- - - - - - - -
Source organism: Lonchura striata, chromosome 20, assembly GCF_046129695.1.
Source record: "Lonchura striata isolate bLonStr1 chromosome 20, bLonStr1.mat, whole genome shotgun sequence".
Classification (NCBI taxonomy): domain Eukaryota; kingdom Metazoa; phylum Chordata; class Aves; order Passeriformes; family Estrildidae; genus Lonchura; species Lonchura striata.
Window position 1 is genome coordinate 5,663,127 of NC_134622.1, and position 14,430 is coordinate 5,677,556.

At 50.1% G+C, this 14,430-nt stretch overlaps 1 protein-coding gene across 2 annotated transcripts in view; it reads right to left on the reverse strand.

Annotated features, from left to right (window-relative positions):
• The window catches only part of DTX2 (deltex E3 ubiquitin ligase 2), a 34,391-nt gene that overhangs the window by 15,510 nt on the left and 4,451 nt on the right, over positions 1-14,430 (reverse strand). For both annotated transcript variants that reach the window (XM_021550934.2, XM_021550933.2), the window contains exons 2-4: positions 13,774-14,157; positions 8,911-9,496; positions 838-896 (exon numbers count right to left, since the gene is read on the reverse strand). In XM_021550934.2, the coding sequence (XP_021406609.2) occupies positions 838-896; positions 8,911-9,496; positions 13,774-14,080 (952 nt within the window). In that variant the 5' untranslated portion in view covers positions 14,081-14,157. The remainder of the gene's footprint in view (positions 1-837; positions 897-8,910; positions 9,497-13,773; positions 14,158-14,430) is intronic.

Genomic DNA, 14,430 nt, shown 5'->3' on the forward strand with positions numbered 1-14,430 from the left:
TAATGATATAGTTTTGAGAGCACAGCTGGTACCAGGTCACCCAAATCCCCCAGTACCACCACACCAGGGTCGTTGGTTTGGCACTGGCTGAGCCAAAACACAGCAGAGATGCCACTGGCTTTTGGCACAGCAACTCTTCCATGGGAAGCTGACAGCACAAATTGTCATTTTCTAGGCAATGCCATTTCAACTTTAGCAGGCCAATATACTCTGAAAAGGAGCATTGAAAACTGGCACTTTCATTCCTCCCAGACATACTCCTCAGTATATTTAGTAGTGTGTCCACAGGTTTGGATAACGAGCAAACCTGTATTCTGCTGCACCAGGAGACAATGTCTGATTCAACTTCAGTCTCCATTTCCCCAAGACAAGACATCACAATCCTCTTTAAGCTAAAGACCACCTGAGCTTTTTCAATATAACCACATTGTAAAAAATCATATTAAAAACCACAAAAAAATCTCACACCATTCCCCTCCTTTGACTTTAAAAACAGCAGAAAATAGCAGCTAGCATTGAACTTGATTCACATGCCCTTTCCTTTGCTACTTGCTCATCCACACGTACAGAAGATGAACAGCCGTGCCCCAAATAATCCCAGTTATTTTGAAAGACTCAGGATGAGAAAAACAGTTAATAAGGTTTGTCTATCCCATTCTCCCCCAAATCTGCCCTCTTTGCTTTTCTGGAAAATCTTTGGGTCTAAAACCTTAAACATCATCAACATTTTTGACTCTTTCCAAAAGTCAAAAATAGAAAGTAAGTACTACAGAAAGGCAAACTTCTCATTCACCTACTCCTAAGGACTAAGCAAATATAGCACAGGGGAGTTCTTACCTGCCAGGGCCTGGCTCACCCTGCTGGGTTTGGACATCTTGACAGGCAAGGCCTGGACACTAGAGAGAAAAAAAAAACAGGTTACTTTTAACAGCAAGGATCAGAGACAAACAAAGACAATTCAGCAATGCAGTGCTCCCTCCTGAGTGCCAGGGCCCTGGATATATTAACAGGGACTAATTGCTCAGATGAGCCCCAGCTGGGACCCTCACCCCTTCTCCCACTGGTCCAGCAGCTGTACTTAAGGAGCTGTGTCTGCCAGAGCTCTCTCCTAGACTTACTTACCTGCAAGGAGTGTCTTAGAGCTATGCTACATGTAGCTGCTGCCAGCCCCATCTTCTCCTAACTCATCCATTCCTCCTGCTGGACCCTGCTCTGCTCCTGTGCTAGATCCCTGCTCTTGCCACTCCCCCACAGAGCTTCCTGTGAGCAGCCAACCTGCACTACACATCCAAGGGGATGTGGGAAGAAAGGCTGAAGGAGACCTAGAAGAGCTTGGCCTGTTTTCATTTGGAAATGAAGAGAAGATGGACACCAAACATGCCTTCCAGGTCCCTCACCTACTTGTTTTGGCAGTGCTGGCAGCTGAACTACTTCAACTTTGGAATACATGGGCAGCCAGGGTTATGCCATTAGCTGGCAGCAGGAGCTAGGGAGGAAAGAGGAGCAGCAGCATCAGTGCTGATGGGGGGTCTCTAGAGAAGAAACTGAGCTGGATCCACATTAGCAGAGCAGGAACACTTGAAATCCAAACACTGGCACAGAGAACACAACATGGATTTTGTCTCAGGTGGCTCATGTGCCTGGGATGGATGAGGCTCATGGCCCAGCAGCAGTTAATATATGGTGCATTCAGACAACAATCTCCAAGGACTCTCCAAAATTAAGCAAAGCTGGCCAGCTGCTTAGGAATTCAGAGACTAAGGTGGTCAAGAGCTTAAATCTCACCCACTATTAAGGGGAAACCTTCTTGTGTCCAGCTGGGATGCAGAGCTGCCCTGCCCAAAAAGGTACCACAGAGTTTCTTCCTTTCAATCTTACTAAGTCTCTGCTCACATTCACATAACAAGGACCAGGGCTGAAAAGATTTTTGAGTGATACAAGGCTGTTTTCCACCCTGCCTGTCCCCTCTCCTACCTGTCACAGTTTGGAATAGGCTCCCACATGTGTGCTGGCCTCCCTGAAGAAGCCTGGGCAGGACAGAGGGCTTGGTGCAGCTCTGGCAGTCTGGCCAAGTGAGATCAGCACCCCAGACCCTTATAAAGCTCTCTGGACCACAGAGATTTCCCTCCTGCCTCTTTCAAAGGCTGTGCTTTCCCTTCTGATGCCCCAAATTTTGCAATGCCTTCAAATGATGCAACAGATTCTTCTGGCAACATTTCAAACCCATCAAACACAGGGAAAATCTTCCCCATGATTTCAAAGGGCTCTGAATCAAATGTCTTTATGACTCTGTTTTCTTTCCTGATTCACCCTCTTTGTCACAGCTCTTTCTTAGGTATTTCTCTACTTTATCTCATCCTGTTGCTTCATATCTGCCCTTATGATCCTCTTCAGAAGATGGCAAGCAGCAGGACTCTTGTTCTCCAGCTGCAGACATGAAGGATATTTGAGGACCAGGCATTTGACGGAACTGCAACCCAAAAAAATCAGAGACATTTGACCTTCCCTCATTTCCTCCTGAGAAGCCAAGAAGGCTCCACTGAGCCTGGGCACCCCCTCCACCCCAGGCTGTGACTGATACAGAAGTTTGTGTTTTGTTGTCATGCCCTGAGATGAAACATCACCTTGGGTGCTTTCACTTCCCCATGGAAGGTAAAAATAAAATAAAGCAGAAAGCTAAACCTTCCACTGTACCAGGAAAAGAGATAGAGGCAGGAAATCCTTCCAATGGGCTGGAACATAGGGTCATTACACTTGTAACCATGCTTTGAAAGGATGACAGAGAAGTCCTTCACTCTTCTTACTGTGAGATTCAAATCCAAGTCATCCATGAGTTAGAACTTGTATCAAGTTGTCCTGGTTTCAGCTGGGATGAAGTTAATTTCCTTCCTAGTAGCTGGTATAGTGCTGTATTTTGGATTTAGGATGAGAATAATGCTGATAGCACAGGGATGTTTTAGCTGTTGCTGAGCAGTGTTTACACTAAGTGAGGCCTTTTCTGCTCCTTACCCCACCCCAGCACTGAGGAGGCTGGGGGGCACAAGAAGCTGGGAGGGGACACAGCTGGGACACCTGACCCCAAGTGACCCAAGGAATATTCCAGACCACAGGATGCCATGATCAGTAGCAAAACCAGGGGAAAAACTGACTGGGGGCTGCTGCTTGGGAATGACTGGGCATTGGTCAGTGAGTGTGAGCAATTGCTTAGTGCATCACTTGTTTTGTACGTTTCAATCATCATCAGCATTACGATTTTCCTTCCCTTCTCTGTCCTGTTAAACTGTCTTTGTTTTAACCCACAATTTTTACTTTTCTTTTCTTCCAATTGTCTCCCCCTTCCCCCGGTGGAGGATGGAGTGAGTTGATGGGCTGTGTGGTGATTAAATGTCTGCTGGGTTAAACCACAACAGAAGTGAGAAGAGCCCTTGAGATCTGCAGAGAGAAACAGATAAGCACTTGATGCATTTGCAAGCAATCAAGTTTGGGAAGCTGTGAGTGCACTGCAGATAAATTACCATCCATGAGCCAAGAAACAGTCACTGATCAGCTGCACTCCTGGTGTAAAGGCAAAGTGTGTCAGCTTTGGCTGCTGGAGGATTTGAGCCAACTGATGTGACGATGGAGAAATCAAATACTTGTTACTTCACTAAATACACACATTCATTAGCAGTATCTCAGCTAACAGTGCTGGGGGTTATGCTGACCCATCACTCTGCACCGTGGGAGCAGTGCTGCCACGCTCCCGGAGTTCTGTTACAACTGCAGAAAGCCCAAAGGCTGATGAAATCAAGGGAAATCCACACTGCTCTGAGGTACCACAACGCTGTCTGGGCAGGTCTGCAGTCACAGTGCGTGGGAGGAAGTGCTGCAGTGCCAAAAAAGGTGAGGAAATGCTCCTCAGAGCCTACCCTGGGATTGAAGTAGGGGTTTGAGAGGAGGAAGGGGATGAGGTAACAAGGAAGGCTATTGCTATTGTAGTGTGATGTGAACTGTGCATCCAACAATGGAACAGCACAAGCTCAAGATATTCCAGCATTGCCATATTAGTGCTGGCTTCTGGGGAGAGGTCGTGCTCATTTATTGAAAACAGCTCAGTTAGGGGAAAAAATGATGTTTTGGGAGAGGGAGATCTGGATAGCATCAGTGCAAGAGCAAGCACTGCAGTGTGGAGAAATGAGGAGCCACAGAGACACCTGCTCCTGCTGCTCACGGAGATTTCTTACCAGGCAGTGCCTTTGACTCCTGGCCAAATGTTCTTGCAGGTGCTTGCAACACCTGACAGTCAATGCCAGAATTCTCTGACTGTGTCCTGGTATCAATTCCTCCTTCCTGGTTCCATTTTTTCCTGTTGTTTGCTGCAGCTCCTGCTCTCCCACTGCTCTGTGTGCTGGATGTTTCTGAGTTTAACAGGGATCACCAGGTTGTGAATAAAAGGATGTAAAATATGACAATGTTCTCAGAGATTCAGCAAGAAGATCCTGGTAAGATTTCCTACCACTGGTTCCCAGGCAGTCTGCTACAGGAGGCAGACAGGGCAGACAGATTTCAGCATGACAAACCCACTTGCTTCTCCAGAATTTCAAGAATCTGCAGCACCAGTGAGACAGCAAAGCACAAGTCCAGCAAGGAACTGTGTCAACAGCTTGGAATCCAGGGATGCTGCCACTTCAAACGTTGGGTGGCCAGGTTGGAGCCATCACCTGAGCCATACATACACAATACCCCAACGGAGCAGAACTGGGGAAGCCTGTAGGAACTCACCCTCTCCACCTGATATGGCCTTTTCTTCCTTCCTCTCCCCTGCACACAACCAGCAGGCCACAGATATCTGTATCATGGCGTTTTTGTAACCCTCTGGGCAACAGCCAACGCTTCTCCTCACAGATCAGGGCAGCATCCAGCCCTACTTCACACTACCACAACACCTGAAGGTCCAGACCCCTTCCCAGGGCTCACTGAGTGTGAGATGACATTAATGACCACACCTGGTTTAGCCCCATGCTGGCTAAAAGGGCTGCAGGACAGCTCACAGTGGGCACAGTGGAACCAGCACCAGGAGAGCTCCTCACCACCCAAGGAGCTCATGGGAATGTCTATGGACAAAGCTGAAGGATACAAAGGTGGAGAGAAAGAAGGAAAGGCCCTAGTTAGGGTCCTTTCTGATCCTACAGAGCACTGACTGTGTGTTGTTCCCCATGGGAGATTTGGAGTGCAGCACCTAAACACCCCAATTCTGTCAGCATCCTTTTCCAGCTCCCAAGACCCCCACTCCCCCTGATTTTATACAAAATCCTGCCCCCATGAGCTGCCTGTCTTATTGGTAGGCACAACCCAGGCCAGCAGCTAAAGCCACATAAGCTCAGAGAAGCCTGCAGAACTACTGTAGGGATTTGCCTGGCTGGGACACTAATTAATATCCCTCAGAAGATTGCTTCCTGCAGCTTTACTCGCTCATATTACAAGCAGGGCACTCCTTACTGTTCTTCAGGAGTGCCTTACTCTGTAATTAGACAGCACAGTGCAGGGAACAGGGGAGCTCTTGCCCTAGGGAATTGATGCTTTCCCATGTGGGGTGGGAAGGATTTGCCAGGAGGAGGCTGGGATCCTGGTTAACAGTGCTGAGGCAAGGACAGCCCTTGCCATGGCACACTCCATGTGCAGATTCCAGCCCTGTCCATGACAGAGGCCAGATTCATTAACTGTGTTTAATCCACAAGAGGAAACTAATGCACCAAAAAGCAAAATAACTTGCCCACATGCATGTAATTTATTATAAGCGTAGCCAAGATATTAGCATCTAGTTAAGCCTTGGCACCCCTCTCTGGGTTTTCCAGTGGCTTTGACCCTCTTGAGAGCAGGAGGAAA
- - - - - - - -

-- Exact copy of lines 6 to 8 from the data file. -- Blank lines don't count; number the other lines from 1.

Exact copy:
Annotated features, from left to right (window-relative positions):
• The window catches only part of DTX2 (deltex E3 ubiquitin ligase 2), a 34,391-nt gene that overhangs the window by 15,510 nt on the left and 4,451 nt on the right, over positions 1-14,430 (reverse strand). For both annotated transcript variants that reach the window (XM_021550934.2, XM_021550933.2), the window contains exons 2-4: positions 13,774-14,157; positions 8,911-9,496; positions 838-896 (exon numbers count right to left, since the gene is read on the reverse strand). In XM_021550934.2, the coding sequence (XP_021406609.2) occupies positions 838-896; positions 8,911-9,496; positions 13,774-14,080 (952 nt within the window). In that variant the 5' untranslated portion in view covers positions 14,081-14,157. The remainder of the gene's footprint in view (positions 1-837; positions 897-8,910; positions 9,497-13,773; positions 14,158-14,430) is intronic.

Genomic DNA, 14,430 nt, shown 5'->3' on the forward strand with positions numbered 1-14,430 from the left: